As the Police struggle to maintain law and order in the North amidst increasing incidents of sword gangs terrorising the region, Chief Minister C. V. Wigneswaran has proposed that if the Northern Provincial Council (NPC) is given police powers, he can bring the situation under control within two months. Responding to media queries on the [...]


Wigneswaran seeks police powers to fight sword gangs in North


As the Police struggle to maintain law and order in the North amidst increasing incidents of sword gangs terrorising the region, Chief Minister C. V. Wigneswaran has proposed that if the Northern Provincial Council (NPC) is given police powers, he can bring the situation under control within two months.

Responding to media queries on the current situation in the North, the Chief Minister claimed that if adequate Tamil speaking personnel were deployed in the police service under the command structure of the NPC for provincial civil security purposes, violent sword groups could be controlled with the support of the people and effective community policing strategies.

He said that in the North, most of the police personnel were from the South, they were very more concerned about their own security than maintaining law and order in the region. They also lacked community support because of communications problems.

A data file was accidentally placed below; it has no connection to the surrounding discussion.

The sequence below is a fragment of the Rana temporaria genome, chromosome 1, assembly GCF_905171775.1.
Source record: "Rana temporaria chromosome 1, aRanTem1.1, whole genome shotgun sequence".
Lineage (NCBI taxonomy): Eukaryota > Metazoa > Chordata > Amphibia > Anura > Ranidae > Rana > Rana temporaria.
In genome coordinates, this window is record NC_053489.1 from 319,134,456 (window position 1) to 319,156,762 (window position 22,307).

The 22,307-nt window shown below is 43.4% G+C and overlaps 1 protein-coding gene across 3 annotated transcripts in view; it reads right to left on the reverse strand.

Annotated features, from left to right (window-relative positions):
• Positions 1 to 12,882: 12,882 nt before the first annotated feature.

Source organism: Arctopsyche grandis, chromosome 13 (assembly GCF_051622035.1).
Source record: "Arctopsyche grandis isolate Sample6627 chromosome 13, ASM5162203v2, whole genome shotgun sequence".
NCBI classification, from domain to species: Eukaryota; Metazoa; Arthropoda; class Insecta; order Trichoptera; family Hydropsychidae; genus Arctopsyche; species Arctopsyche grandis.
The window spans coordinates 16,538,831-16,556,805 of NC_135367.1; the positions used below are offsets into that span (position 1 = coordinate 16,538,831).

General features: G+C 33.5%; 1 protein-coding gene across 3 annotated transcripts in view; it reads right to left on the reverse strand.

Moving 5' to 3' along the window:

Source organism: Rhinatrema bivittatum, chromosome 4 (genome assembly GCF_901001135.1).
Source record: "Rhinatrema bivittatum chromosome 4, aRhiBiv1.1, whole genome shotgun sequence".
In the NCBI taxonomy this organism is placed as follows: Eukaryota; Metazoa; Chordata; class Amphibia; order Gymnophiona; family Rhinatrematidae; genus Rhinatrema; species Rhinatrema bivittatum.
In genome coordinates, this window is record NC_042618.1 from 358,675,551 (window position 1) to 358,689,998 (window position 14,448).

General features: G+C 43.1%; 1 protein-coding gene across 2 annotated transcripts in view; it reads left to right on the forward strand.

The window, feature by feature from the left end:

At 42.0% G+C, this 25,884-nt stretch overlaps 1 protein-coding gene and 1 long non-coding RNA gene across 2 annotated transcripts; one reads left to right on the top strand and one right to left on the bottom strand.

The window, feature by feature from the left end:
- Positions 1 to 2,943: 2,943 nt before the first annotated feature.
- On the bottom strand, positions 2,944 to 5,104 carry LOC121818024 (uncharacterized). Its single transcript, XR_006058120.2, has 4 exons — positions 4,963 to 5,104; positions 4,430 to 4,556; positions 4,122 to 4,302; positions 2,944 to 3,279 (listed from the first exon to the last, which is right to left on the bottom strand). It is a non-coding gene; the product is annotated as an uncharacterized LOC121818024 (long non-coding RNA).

However, the NPC’s Opposition Leader S. Thavarasa criticised the Chief Minister’s call for police powers to be vested in the Provincial Council. He said the council had a poor track record in exercising powers on subjects already devolved to the council in terms of the 13th Amendment.
He cited an old Tamil proverb which says “a person who cannot catch the cock-bird on the roof top of the house, is dreaming of catching the moon.”

No takers for ceremonial CDS post: Should it be scrapped?
One of the coveted positions in Sri Lanka’s defence establishment – the post of Chief of Defence Staff (CDS) – falls vacant on September 3.
The present incumbent, Admiral Ravi Wijegunaratne, who is on an extended tenure, is expected to retire on this day. Who will succeed him has become the talking point in the defence establishment.

The position is usually held by the senior most armed forces commander who retires from office. However, Lt. Gen. Mahesh Senanayake, who is next in line has been given a year’s extension as Army Commander. That will help him continue in service till late next year.

The other in line is Air Marshal Kapila Jayampathy, whose term has also been extended as Commander of the Sri Lanka Air Force until mid-next year.
Defence Ministry officials say both these senior most officers have said they would wish to continue in their present positions instead of moving a slot higher. The reasons are understandable – there is limited command and control under a CDS and the position has turned more ceremonial.

This is particularly after the military defeat of the Tiger guerrillas in May 2009. The position of CDS was then created to co-ordinate counter terrorism operations by the Army, Navy, Air Force and the Police. With the war ended, Defence Ministry officials say that the office has become virtually obsolete.

Even during situations where there are natural disasters, different services have been carrying out their own relief operations with little or no recourse to the CDS. Hence, some are of the view that the post should be scrapped and money spent diverted to training and equipping troops.